Navantia has signed a Memorandum of Understanding with South African shipbuilder Veecraft Marine to market Navantia’s Avante class offshore and inshore patrol vessels to the South African Navy.
The objective of both companies is to identify and pursue possible business opportunities for the construction of offshore patrol vessels (OPVs) and inshore patrol vessels (IPVs) for the South African Navy (SAN) and jointly make the necessary efforts for the award of the Biro Project, Navantia said.
In June last year Navantia was invited to submit information for the construction of these vessels as part of Project Biro.
Jane’s Defence Weekly (JDW) reported in July last year that the SAN had issued a request for information (RfI) for both offshore and inshore patrol vessels. The publication said it understood from SAN sources the new vessels are to replace the remaining strike craft and minehunters acquired in the 1970s and 1980s and will complement the South African Navy’s four MEKO A200 frigates,
Jane’s reported that Biro seeks to acquire three 80-95 metre offshore patrol vessels, armed with a 76 mm gun and with a helicopter deck, and three 50-53 metre patrol vessels armed with a 30 mm gun. Building was expected to start this year in a South African shipyard.
JDW correspondent and defence analyst Helmoed-Römer Heitman said the RfI is intended as a market scan to give the SAN “a clear idea of what is on the market.” In August the SAN awarded the Institute for Maritime Technology (IMT) a R1 231 779.70 contract for strategic technology and engineering support services “during the project study phase of the acquisition of a multi-mission patrol capability” for the sea service.
The Estimate of National Expenditure (ENE) tabled by Minister of Finance Pravin Gordhan in February 2011 noted that the National Treasury would fund the acquisition of new ships for the SAN from the 2013/14 financial year. Ghordan added a 52.3% increase in the Maritime Combat Capability subprogramme for the year starting April 2013.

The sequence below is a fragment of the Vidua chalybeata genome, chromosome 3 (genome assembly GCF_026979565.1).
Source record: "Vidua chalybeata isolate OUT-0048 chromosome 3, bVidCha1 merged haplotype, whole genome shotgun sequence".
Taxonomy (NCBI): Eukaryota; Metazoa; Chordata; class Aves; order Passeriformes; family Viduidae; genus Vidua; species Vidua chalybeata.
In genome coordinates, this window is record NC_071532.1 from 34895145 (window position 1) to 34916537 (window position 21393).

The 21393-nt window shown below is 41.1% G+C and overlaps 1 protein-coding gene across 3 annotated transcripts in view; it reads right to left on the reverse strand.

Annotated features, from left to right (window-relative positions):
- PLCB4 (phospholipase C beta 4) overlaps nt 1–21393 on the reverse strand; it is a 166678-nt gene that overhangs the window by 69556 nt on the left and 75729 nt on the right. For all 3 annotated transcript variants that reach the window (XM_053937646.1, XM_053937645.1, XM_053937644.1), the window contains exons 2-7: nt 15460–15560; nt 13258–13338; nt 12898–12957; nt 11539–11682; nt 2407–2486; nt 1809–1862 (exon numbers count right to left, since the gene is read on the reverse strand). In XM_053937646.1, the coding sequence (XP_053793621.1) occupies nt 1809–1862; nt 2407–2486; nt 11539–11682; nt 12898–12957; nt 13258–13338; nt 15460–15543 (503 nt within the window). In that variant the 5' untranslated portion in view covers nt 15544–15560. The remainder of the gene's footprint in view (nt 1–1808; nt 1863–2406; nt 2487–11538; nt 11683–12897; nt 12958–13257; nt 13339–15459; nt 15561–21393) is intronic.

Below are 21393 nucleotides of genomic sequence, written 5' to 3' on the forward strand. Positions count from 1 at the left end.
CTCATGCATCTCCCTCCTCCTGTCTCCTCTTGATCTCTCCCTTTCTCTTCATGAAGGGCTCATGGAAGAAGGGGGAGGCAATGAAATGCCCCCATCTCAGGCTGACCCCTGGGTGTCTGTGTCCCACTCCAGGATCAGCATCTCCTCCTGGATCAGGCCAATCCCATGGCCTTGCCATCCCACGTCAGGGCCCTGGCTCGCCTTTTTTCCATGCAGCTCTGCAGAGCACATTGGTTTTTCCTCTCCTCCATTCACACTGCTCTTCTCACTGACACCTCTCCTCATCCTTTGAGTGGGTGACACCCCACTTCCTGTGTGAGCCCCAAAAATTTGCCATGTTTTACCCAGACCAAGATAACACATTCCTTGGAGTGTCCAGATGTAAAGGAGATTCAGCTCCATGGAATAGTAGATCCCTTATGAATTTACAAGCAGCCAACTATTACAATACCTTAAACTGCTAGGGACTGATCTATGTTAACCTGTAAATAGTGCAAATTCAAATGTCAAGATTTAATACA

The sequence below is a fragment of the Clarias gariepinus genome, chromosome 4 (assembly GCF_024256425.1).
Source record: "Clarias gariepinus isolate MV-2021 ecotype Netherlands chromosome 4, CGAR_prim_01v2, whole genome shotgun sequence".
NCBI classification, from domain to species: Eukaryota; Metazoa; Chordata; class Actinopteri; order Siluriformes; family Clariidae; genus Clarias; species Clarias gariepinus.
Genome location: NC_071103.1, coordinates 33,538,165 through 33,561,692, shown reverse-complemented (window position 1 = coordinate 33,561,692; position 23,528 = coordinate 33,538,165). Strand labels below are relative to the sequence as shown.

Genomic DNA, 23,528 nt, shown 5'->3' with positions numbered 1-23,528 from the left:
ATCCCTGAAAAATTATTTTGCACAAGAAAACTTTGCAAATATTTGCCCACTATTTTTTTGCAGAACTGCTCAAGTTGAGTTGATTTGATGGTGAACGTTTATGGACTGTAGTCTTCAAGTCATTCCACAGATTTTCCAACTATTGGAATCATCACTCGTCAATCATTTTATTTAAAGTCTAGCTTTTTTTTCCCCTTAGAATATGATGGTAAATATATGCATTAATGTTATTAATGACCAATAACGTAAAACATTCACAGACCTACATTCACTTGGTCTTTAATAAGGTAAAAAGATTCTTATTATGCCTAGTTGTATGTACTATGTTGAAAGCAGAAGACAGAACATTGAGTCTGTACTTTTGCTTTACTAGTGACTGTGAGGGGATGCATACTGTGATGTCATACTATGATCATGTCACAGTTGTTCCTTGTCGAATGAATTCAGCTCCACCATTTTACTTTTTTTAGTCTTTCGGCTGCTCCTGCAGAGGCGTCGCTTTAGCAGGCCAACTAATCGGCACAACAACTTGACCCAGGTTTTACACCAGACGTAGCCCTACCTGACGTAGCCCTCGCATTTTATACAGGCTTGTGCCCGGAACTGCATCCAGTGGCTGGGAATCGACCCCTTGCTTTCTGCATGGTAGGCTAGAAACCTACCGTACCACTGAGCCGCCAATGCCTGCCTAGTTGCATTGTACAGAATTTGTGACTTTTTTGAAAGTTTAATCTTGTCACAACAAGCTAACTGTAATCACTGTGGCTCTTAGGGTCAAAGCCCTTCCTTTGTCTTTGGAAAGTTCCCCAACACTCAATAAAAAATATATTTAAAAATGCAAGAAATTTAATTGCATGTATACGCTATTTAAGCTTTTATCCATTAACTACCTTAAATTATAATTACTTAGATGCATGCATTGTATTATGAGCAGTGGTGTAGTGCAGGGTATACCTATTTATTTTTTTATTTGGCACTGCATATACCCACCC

This month the ENE stated that “The projected increase of 49.6% in expenditure in the Maritime Combat Capability subprogramme in 2014/15 will provide for the replacement of offshore and onshore patrol vessels and the procurement of harbour tugs for the naval base,” which suggests Project Biro has been postponed slightly.
Other shipbuilders are also eyeing the Project Biro requirements – in September last year it was announced that DCNS and South African maritime organisation KND had signed a memorandum of understanding for the promotion, construction and sale of Gowind offshore patrol vessels in South Africa.
The purpose of the agreement is to win new offshore patrol vessel contracts, first in South Africa, and then in other sub-Saharan countries.
DCNS has long held an interested in South Africa – in September 2008 it launched the Gowind design in South Africa rather than wait for the Euronavale exhibition in Paris later in October.
Following visits by DCNS and KND to each other’s facilities, the two naval shipbuilders quickly recognised the major benefits of forming a partnership. DCNS is trying hard to get into the South African market by offering the Gowind for the SA Navy’s multipurpose offshore patrol vessel (Project Biro) and strategic support ship (SSS, Project Millennium) requirements.
In addition, Damen Shipyards and Durban’s Southern African Shipyards are interested in Project Biro – the latter has partnered with Germany’s Lurssen Werft for the project.